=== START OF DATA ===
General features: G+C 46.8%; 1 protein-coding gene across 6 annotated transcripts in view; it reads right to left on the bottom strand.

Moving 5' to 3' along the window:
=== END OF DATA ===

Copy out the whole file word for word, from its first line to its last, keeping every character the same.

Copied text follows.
General features: G+C 46.8%; 1 protein-coding gene across 6 annotated transcripts in view; it reads right to left on the bottom strand.

Moving 5' to 3' along the window: